Which Is The Best Scroll Saw? 2022 Buyers Guide

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A scroll saw is a pretty unique tool and admittedly they aren’t one that just anyone is going to need! However, that doesn’t mean that they aren’t going to be incredibly useful for anyone who is regularly completing woodwork jobs, or working with non-ferrous metals and even plastics.

The point of a scroll saw is that the narrow blade is fixed into one place, but you can then move the materials around the blade as necessary. With a little practice, this allows you to cut really intricate and detailed designs into materials that otherwise you would struggle to complete. They aren’t really a tool for beginners – but are invaluable for anyone that is completing jobs which require a little more skill!

Best Pick Scroll Saw

Scheppach DECO-FLEX 405mm Scroll Saw with Flexidrive Tool 125w
166 Reviews
Scheppach DECO-FLEX 405mm Scroll Saw with Flexidrive Tool 125w
  • Flexible shaft for drilling, sanding, polishing and graving etc
  • Accepts saw-blades with or without pins
  • Flexible work light ensures good sight while working
  • Continuously variable working speeds to match your material
  • Polished aluminium table tilts to 45°

Last update on 2022-07-01 / Images from Amazon Product Advertising API / As an Amazon Associate I earn from qualifying purchases

A scroll saw is a power-tool – driven by a motor, usually located at the rear of the machine. The motor has two extending arms which support the blade and, when powered, the scroll saw blade moves up and down at speed. The best scroll saws will be relatively quiet and produce minimal dust, whilst offering more control than a jigsaw and more efficiency than a coping saw. They’re great for creating curves; cutting angles; shaping dovetail joints and crafting complex and convoluted designs. 

Only got 5 minutes 

Scroll saw design types

When it comes to scroll saws, the two main types are:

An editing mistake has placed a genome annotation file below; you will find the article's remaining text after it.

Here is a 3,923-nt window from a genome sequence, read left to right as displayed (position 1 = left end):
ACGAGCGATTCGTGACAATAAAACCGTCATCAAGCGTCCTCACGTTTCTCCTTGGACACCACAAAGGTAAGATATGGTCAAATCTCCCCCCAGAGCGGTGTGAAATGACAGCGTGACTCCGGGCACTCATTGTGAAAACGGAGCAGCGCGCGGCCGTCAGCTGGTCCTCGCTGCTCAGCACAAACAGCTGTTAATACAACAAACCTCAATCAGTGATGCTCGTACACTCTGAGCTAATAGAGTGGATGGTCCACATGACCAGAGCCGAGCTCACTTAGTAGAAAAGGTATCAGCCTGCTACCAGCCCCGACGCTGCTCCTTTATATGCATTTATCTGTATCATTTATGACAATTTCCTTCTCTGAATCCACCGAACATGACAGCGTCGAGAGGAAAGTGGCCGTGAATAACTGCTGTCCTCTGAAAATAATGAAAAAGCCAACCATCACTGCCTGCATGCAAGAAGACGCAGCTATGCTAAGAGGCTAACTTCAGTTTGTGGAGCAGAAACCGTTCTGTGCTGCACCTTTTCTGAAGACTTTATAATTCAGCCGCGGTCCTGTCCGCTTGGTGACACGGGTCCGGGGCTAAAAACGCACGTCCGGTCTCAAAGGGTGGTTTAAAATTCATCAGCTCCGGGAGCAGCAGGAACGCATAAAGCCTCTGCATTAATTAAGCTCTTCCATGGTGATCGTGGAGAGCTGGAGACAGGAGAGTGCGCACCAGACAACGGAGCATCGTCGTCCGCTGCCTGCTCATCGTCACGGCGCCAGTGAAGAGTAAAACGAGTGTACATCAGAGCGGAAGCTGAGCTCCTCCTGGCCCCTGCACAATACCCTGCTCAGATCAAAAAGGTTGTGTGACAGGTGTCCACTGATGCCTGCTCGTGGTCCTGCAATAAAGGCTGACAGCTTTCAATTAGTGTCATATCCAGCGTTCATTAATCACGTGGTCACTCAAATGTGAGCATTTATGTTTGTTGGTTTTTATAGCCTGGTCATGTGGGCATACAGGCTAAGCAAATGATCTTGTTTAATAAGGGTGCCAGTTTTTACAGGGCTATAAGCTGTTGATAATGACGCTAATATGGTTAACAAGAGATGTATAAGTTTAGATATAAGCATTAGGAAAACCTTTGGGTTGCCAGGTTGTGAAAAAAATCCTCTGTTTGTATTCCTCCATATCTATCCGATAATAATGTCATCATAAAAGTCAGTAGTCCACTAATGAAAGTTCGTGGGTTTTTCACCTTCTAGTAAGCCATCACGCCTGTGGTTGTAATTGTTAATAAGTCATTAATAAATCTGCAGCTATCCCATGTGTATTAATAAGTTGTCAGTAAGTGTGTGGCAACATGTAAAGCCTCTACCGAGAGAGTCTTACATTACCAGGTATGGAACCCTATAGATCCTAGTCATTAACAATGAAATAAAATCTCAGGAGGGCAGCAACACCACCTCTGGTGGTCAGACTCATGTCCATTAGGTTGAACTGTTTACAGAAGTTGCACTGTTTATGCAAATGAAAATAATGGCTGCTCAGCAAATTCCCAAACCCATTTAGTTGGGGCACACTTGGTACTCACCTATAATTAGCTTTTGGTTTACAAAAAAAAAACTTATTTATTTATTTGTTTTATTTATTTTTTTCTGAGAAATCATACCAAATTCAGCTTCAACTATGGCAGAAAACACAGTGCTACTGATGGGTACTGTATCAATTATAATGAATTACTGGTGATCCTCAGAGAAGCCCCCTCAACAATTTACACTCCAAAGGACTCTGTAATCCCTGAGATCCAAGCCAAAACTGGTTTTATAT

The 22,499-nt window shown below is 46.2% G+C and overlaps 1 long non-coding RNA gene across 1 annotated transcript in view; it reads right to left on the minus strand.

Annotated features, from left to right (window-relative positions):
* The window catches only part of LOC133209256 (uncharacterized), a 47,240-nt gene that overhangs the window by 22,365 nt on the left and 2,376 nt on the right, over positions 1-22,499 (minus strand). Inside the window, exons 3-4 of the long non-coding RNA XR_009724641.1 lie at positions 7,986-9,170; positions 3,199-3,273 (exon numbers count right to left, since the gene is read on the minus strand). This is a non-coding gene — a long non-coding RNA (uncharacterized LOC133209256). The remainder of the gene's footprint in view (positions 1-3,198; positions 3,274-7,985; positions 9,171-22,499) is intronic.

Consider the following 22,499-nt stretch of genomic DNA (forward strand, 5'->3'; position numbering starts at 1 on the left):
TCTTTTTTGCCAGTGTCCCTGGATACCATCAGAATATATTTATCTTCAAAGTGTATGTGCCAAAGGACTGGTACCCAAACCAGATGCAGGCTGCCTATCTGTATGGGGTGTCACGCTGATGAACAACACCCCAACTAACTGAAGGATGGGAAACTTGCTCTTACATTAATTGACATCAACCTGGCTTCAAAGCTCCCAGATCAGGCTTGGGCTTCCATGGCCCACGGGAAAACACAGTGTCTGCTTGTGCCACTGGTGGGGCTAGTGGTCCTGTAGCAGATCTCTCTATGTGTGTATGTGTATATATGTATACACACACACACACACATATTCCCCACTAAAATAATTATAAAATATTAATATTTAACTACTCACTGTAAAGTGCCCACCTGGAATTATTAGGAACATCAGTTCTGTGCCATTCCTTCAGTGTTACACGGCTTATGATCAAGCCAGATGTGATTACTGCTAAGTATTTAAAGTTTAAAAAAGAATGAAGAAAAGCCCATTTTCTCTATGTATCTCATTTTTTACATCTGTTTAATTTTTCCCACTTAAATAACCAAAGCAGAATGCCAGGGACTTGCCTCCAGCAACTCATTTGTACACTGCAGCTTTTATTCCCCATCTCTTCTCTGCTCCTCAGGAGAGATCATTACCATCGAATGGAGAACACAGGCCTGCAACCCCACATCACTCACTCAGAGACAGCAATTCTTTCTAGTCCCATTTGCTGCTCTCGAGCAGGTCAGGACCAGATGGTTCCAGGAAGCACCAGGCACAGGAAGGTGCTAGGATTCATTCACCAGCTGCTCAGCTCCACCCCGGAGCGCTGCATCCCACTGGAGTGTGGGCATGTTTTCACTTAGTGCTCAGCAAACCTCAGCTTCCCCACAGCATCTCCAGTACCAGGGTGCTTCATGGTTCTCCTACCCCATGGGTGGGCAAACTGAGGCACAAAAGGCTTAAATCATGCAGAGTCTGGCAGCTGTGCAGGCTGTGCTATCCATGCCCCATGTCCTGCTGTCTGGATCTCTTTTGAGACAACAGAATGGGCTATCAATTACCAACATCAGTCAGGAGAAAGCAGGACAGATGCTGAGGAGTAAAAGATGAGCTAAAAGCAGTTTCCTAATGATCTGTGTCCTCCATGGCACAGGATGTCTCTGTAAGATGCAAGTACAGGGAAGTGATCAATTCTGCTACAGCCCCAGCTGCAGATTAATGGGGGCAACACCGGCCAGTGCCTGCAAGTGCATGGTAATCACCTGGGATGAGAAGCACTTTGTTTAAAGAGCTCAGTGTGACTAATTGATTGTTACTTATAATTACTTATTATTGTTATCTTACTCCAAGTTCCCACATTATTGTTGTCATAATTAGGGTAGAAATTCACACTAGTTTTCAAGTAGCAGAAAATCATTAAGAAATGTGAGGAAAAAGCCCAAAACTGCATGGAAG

Parallel Arm 

  • Two arms each with a central pivot point parallel to one another 
  • The lower arm is connected to the motor 
  • The upper arm supports the blade, which moves in a reciprocating (up and down) motion, resulting in a concise vertical cut


  • The single pivot point, resulting in the blade moving in a subtle arc motion as it reciprocates
  • More aggressive and faster than a Parallel Arm scroll saw
  • Requires a skilled and steady operator to achieve accurate results

One important safety factor to consider is that should the blade snap/break, on a Parallel Arm scroll saw, the upper arm will move in response to the change in blade tension and the motor will turn off; however a C-Arm scroll saw motor will only stop running in response to a manual shut down. Parallel Arm scroll saws are therefore more popular due to the safety implications of a C-Arm and the fact they’re easier to control. 

Blade Types

The blade of a scroll saw is the key cutting component and there are two types of blade available: pinned or pinless. 

  • Pinned (or pin-end) blades are wider and thicker than pinless blades and consequently, are often used for cutting thick pieces of wood; they aren’t the most intricate and so aren’t particularly suitable for fine designs or detailed cuts, however, they’re fast and relatively easy to change. 
  • Pinless (also known as plain-end or unpinned) blades are the most common type of blade used with a scroll saw as they’re more versatile than pinned blades: they’re thinner and so are capable of precise, intricate and detailed cuts.

If you think you may have a use for both pinned and pinless blades, look for a scroll saw that can facilitate both blade types.

Additional features

As with the majority of DIY power tools, the more you pay the more likely you are to find yourself with an all-singing all-dancing model with numerous extra features, all intended to assist you in producing high-quality cutting work quickly and easily. 

When comparing scroll saws, it’s important to look at the additional features and functions on each model and prioritise the ones most relevant to you. For a basic model, you’ll look at paying around the £90 mark with the more powerful models ranging from around £120-£200. 

Scroll saw power & capability

Scroll Saw Throat Size

The throat size of a scroll saw is the distance from the blade to where a workpiece will make contact with the back of the saw. The throat size dictates the size of the workpiece that the blade is capable of cutting, however, if, in doubt, a general rule of thumb is the size of workpiece equals double the throat size e.g. a 14” saw is capable of cutting a workpiece up to 28”. Generally speaking, crafting novices will find a smaller throat size easier to use, and 20”+ throat sizes are better suited to professionals or experienced craftworkers.